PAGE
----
Are Residences and Non-Residential Uses Compatible When Near Each Other?

By Dom Nozzi

In America, residents of neighborhoods have come to expect business and industrial activity to be toxic, noisy, or likely to attract lots of big and dangerous truck volumes. These understandable concerns – particularly at the dawn of the industrial revolution in the early 20th Century – mean that for most people, industrial, retail or office development is considered to be incompatible with residential areas (or anywhere at all in the community).strip6

Advocates for compact, walkable community and neighborhood design often hear these concerns expressed when compact, “mixed-use” development is recommended. But there are three things to know about this commonly-used, squelcher objection to compact development.

First, such noisy or toxic businesses have dramatically reduced in number since the turn of the last century. As a result, zoning-based separation is now much less necessary to protect homes from toxic or noisy businesses. Unlike 100 years ago, it is now fairly easy and common today to design most all businesses or offices to be compatible with residential areas.

Why continue using an anachronistic “separation-of-uses” regulatory scheme that was designed to confront problems that society faced 100 years ago, but one that we almost never face today? I suspect the reason most elected folks maintain this outdated method is that continuing to use the old system is a way to make emotional, counterproductive NIMBYs less infuriated. Or else they themselves continue to believe that an office or shop near their home would degrade residential property values.Chapel4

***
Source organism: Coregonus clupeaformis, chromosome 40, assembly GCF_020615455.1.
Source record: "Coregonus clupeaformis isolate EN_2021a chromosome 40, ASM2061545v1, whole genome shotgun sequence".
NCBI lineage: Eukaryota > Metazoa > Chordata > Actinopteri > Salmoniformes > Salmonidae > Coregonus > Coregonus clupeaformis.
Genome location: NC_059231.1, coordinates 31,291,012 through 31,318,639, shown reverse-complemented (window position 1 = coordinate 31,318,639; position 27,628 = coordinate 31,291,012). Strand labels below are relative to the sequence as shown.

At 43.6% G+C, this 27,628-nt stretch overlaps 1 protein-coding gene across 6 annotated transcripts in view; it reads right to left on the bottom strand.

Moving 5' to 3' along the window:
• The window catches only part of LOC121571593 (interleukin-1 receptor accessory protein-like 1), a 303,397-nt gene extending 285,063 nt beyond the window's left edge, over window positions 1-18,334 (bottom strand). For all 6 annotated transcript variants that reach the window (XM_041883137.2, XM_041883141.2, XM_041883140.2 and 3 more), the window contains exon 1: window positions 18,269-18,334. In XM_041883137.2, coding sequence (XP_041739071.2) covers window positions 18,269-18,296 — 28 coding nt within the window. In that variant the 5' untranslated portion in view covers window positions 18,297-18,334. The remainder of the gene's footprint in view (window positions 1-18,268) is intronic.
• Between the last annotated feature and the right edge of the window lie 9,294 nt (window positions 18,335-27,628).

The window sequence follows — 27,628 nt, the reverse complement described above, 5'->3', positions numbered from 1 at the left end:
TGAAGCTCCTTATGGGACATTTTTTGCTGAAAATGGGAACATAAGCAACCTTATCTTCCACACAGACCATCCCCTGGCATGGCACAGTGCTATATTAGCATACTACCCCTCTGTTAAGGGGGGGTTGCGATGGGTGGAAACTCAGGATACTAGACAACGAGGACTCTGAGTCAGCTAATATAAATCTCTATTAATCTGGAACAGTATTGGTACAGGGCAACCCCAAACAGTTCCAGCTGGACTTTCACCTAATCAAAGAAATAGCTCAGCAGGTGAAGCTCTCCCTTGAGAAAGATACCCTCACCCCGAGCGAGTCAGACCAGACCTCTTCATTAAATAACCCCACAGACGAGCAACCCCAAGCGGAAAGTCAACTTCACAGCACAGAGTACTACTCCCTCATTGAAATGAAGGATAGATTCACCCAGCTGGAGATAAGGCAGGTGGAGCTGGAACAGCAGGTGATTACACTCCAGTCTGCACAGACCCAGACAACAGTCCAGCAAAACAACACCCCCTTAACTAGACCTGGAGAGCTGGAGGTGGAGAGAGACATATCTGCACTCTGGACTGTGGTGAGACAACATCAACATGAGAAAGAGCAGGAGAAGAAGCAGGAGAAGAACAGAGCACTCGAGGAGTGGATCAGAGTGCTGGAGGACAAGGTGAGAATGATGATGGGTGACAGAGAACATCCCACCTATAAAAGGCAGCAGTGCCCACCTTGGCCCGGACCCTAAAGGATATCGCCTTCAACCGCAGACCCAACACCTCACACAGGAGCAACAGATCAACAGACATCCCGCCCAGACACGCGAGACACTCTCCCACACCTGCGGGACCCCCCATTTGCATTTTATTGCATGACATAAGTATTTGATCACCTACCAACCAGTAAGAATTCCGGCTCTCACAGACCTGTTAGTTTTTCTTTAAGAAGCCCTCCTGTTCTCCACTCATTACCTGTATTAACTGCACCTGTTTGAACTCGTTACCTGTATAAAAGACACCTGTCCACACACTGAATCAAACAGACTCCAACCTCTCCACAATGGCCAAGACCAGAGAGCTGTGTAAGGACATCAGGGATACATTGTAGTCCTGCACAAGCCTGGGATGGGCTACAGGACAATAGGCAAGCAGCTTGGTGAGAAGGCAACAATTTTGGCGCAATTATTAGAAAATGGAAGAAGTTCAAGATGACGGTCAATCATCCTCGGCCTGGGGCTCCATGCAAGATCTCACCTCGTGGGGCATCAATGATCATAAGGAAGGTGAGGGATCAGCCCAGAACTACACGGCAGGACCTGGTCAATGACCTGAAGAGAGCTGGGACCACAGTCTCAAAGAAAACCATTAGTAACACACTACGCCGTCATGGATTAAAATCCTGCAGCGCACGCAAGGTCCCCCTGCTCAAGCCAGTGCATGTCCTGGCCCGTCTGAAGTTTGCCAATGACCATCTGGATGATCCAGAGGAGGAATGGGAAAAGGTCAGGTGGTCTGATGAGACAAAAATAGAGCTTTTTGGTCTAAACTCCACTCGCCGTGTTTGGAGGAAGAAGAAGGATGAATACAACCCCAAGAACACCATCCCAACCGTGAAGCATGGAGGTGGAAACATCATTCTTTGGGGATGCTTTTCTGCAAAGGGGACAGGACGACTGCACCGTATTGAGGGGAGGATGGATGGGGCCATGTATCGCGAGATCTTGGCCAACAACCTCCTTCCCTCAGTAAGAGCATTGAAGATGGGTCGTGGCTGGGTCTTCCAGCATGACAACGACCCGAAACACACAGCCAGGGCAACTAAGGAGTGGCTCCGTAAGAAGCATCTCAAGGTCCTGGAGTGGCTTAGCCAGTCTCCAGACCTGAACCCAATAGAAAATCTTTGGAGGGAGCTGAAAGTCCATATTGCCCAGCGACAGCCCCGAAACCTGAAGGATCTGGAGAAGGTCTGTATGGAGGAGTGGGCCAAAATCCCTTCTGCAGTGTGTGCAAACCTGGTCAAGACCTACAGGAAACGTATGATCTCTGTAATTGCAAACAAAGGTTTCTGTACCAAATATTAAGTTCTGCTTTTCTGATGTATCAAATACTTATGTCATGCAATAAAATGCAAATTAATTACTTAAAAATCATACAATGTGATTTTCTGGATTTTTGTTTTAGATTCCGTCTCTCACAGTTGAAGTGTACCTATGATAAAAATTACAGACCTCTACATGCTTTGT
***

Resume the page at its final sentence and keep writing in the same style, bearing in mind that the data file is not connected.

If we are paying more than lip service to making it feasible for people to walk or bicycle regularly, we need to get serious and largely dump zoning-based regulation to dramatically reduce trip distances. Note that despite a widespread suburban value system throughout most of America, many communities are slowly increasing the proportion of properties carrying a mixed-use zoning.

Secondly, the new urbanist Smart Code (which is now a free-to-use download without copyright protection) recognizes the existence of various locally-undesirable-land uses (LULUs). The Smart Code therefore assign such uses (airports are a good example) to “special districts” remote from the community. That allows a nearly complete elimination of the need to separate land uses, with the exception of a tiny fraction of certain especially unusual uses.

Thirdly, even if it were true that we must have zoning-based separation, it is just another sign that our society is unsustainable (because it is inherently car-dependent).

Unless we start building a more sustainable (read: compact) world, we’re heading for a train wreck.


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Or email me at: dom[AT]

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1 Comment

Filed under Bicycling, Sprawl, Suburbia, Urban Design, Walking

One response to “Are Residences and Non-Residential Uses Compatible When Near Each Other?

  1. Britt Donnelly


    I loved the article and didn’t realize how prolific you were in 2009, seems that I have a lot more reading ahead of me. I have a lot to learn from your wisdom, Britt

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